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Caroline Ellison, the former CEO of Alameda Research, and Gary Wang, an FTX (FTT-USD) co-founder and former chief technology officer, both of whom have close ties to former FTX CEO Sam Bankman-Fried, have pled guilty to federal criminal fraud charges.
In a Wednesday night statement posted on Twitter, US Attorney for the Southern District of New York Damian Williams said that the duo were charged due to "their roles in the fraud that contributed to FTX's collapse." Ellison and Wang are also cooperating with the Southern District as the feds build their case against Bankman-Fried.
Williams also sent a warning to others. "If you participated in misconduct at FTX or Alameda, now is the time to get ahead of it. We are moving quickly and our patience is not eternal." He added that Bankman-Fried is now in FBI custody and en route to the US from the Bahamas.
On Dec. 12, SBF was charged by a federal court in New York with multiple charges including wire fraud, securities fraud, money laundering, and violations of campaign finance laws. He could make a US court appearance as soon as today.
The SEC complaint against Ellison and Wang alleges that Ellison, under direction from Bankman-Fried, manipulated the price of FTT, an FTX-issued exchange crypto security token, by buying large amounts on the open market to artificially inflate its price. The SEC alleges that Wang created FTX's software code that allowed Alameda to divert FTX customer funds, and that Ellison misused these funds for Alameda’s trading activity.
"When FTT and the rest of the house of cards collapsed, Mr. Bankman-Fried, Ms. Ellison, and Mr. Wang left investors holding the bag," SEC Chairman Gary Gensler said in a statement. (12 comments)
Micron Technology (MU) said that it will cut its workforce by 10%, and keep tightening its financial belt in 2023 as it foresees more negativity across the semiconductor market. Micron gave its business assessment along with its fiscal first-quarter results after the market close. The company missed slightly on the top and bottom lines.
Based on its recent employee numbers, Micron would be cutting almost 5,000 workers in the year ahead. The memory chipmaker said that for its fiscal second quarter, it expects to lose between 52 cents and 72 cents a share, excluding one-time items, on revenue in a range of $3.6B to $4B. Micron said that "over the next few months", it expects "gradually improving demand trends for memory as customer inventory levels improve further, new CPU platforms are launched, and China's demand starts to grow as its economy reopens." Still, Micron was quick to add that it expects "industry profitability will remain challenged" throughout 2023.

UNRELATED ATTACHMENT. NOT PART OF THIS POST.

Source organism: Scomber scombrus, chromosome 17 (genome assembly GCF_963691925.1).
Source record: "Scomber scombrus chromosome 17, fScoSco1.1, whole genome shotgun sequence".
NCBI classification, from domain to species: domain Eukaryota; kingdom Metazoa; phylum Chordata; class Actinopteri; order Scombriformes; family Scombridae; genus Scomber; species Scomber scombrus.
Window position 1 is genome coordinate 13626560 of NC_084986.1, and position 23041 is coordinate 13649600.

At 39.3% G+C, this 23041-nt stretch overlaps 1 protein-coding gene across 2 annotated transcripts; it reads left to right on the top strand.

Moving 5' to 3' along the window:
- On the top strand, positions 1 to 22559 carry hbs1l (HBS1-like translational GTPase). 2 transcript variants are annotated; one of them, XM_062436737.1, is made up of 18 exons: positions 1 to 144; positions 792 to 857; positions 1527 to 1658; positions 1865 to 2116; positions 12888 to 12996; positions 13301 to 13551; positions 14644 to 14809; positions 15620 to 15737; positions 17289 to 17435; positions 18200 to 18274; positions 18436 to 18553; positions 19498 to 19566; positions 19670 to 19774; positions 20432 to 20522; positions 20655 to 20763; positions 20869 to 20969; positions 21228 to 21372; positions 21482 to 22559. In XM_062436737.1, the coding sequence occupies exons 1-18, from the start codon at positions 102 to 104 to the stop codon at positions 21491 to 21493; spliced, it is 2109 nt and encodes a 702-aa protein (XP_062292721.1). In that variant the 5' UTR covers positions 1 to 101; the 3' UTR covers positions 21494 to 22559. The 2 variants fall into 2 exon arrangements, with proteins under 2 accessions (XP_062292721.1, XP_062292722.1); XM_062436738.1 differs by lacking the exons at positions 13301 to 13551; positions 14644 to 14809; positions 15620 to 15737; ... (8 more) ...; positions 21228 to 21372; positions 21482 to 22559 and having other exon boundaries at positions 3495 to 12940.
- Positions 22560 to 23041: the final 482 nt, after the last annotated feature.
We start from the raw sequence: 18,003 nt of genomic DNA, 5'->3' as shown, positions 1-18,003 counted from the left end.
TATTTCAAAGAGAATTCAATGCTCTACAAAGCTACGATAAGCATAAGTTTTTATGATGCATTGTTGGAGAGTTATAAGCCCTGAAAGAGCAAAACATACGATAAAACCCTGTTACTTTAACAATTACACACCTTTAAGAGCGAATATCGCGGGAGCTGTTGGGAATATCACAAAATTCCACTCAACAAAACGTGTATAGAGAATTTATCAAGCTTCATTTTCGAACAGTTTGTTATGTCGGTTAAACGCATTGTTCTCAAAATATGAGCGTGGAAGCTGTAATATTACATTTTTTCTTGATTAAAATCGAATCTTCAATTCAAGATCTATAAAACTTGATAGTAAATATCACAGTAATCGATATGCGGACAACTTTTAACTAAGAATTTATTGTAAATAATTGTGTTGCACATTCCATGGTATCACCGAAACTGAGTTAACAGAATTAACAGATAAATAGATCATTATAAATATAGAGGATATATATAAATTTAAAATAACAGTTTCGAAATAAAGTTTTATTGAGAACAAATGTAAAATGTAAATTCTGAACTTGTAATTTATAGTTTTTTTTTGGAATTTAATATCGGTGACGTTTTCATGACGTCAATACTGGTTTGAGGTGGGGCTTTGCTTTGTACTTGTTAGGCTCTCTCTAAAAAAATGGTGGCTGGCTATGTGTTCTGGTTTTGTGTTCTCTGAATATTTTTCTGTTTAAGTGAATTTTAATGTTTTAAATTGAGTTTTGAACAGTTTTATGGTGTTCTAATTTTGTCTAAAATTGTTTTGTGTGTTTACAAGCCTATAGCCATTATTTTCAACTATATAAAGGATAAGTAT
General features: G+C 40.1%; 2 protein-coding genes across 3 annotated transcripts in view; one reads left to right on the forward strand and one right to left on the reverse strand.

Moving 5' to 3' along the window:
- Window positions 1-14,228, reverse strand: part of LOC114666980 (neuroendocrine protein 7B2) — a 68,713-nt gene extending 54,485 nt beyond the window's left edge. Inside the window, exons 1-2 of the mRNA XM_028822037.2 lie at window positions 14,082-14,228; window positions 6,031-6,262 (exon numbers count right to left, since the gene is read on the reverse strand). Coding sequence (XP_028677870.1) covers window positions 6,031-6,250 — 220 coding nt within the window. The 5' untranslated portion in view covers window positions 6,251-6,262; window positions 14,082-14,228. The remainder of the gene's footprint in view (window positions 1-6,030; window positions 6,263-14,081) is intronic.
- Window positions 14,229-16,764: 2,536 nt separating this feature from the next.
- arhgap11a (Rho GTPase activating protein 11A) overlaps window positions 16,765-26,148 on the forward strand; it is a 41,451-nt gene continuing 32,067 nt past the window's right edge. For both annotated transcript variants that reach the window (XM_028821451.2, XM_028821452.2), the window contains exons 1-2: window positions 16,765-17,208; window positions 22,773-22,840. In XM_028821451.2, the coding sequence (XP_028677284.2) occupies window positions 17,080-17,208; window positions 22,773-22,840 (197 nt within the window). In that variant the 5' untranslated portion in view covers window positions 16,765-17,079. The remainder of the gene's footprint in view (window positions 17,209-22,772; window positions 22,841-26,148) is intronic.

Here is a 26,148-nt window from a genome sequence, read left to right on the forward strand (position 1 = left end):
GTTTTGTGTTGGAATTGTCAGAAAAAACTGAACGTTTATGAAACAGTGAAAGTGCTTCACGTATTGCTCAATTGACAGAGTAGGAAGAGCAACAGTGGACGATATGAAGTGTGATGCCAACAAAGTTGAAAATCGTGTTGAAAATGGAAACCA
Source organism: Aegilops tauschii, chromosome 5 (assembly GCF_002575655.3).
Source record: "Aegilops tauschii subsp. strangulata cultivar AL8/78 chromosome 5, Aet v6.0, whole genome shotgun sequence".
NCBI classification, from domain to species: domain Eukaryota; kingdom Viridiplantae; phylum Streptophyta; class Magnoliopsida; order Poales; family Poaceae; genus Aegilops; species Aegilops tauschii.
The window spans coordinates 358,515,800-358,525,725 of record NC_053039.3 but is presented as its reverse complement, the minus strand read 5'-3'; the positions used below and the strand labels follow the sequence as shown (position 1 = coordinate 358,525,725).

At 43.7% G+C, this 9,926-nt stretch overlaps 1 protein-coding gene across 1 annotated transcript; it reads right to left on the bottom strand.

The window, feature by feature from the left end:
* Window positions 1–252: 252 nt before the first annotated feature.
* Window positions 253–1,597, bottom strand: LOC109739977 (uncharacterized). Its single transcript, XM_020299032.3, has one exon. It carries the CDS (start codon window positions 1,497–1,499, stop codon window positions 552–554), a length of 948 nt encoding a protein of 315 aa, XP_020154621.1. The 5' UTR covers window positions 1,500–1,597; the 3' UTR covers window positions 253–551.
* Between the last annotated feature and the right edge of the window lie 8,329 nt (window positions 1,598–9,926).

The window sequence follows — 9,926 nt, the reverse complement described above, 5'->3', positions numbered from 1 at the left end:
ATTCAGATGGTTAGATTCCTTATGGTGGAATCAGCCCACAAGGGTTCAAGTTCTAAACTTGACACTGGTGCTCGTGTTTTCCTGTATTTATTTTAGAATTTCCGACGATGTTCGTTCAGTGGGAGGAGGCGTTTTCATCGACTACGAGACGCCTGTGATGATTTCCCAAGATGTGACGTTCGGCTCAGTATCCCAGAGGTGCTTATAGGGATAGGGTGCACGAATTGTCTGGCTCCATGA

In a statement, Micron Chief Executive Sanjay Mehrotra said that the company is "taking decisive actions to cut our supply and expenses" and that it expects improvements in customer inventories to improve and enable revenue to start growing in the second half of next year. (22 comments)
Goldman Sachs chief economist Jan Hatzius says he doesn't expect the Federal Reserve to cut interest rates in 2023, mostly because he's more optimistic than most about the economy's ability to sidestep a recession.
Speaking to CNBC, Hatzius predicted that a recession will likely be avoided as tighter financial conditions and tighter monetary policy constricts the labor market and cuts into GDP growth - but not enough to trigger a downturn. This will, in turn, keep the Fed from reducing interest rates during the year, as the lack of a recession will lower the pressure for stimulus.
"I think the hurdle for (the Fed) to cut (interest rates) in a non-recessionary environment with inflation still above the target, I think it's going to be relatively high," he said. "As I look forward into 2023, even with additional hikes, we have an extra 75 basis points of hikes in here, similar to the Fed's forecast, I think the drag from financial conditions will be smaller." (87 comments)
Daniel Loeb, the billionaire leader of hedge fund Third Point, took a shot at Cathie Wood, saying that a recent market memo from the CEO and CIO of ARK Invest should be used as a dissertation to understand the mindset approach of “stonk hodlers.”
Within Wood’s Ark’s Disruptive Innovation and Profitability memo, she highlighted that Ark Invest takes positions in stocks that sacrifice short-term profits in order to take advantage of the “exponential growth and highly profitable opportunities” that a handful of innovation platforms are producing.
“Companies catering to short-term oriented investors and leveraging their balance sheets to pay dividends or manufacture earnings with share repurchases do not seem to us to be investing enough to catch these waves of innovation,” Wood said. “As a result, we believe many are likely to be disrupted, if not destroyed.”
Loeb answered back with a tweet: “Anyone teaching a value investing class or one on investment psychology should use this memo as a treatise to study the mindset of stonk hodlers. Note the disparaging comments on luddites who look at archaic measures of value like cash flow as short term traders.” (142 comments)
In Asia, Japan +0.46%. Hong Kong +2.71%. China -0.46%. India -0.27%.
In Europe, at midday, London +0.38%. Paris +0.10%. Frankfurt +0.02%.
Futures at 6:30, Dow +0.02%. S&P +0.06%. Nasdaq +0.09%. Crude +1.62% to $79.56. Gold +0.01% to $1825.55. Bitcoin -0.18% to $16,856.
Ten-year Treasury Yield -4.3 bps to 3.641%.
Today's Economic Calendar
8:30 GDP Q3
8:30 Initial Jobless Claims
8:30 Chicago Fed National Activity Index
8:30 Corporate profits
10:00 Leading Indicators
10:30 EIA Natural Gas Inventory
11:00 Kansas City Fed Mfg Survey
4:30 PM Fed Balance Sheet
What else is happening...
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